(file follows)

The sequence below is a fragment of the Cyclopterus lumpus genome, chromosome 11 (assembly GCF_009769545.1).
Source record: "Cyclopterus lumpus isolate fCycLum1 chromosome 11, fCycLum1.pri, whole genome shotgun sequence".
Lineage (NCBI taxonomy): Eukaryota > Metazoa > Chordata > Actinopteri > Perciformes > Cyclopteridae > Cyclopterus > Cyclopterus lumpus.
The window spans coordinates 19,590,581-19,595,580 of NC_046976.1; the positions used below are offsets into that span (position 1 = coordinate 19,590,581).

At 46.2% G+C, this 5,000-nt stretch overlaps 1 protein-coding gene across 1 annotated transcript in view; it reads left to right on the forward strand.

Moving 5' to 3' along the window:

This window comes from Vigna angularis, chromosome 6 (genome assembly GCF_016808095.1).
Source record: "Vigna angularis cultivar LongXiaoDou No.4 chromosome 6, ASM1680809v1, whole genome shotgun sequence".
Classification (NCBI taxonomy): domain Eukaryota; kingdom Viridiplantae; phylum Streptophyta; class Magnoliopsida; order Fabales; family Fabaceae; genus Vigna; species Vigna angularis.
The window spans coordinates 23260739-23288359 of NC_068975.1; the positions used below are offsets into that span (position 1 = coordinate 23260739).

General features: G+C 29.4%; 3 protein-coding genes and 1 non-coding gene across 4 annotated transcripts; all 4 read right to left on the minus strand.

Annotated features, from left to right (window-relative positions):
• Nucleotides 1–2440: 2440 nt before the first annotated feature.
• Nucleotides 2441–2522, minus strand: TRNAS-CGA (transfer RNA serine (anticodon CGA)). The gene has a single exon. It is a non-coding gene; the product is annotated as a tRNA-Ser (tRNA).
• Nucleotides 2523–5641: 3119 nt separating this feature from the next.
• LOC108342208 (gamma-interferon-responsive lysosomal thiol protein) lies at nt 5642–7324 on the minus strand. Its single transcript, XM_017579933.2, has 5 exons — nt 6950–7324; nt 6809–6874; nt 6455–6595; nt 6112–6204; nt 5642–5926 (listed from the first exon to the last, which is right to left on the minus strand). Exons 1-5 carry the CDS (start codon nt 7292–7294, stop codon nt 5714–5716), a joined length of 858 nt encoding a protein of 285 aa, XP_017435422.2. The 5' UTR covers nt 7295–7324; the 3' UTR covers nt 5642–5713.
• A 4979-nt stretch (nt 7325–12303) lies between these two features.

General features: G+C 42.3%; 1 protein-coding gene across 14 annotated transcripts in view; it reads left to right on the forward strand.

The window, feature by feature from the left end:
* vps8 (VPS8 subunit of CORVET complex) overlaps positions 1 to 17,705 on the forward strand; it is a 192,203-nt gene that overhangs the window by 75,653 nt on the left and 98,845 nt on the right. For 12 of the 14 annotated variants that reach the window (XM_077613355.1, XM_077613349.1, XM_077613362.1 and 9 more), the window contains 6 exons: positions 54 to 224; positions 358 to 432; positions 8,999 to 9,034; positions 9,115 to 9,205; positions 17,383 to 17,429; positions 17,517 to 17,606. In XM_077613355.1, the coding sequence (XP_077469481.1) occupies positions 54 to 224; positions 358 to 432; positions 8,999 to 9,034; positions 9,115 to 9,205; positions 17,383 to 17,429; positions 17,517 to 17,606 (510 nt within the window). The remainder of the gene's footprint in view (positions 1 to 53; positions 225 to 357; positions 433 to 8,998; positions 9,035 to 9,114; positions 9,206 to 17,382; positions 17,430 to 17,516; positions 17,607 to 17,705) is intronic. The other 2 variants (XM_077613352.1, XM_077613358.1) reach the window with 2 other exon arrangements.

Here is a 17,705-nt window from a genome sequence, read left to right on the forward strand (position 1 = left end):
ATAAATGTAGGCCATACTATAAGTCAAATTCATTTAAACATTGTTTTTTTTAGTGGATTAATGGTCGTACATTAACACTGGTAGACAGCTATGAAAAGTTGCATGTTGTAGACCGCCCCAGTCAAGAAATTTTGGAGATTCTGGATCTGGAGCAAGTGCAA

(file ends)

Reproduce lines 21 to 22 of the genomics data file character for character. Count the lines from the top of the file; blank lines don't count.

Here is a 17,705-nt window from a genome sequence, read left to right on the forward strand (position 1 = left end):
ATAAATGTAGGCCATACTATAAGTCAAATTCATTTAAACATTGTTTTTTTTAGTGGATTAATGGTCGTACATTAACACTGGTAGACAGCTATGAAAAGTTGCATGTTGTAGACCGCCCCAGTCAAGAAATTTTGGAGATTCTGGATCTGGAGCAAGTGCAA